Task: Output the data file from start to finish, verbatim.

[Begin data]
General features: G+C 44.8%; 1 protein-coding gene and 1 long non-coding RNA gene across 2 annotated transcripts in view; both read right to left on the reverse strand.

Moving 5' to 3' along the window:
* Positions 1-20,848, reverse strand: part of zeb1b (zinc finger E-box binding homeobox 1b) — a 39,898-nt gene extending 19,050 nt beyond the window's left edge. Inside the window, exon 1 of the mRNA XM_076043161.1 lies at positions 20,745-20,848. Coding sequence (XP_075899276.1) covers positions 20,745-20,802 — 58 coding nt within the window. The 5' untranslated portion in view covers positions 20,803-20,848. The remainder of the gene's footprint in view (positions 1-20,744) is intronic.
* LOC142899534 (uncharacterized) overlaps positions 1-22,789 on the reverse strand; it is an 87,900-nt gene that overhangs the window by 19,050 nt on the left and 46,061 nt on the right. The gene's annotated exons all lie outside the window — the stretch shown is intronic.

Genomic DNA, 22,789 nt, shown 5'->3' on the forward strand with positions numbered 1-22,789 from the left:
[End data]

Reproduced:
General features: G+C 44.8%; 1 protein-coding gene and 1 long non-coding RNA gene across 2 annotated transcripts in view; both read right to left on the reverse strand.

Moving 5' to 3' along the window:
* Positions 1-20,848, reverse strand: part of zeb1b (zinc finger E-box binding homeobox 1b) — a 39,898-nt gene extending 19,050 nt beyond the window's left edge. Inside the window, exon 1 of the mRNA XM_076043161.1 lies at positions 20,745-20,848. Coding sequence (XP_075899276.1) covers positions 20,745-20,802 — 58 coding nt within the window. The 5' untranslated portion in view covers positions 20,803-20,848. The remainder of the gene's footprint in view (positions 1-20,744) is intronic.
* LOC142899534 (uncharacterized) overlaps positions 1-22,789 on the reverse strand; it is an 87,900-nt gene that overhangs the window by 19,050 nt on the left and 46,061 nt on the right. The gene's annotated exons all lie outside the window — the stretch shown is intronic.

Genomic DNA, 22,789 nt, shown 5'->3' on the forward strand with positions numbered 1-22,789 from the left: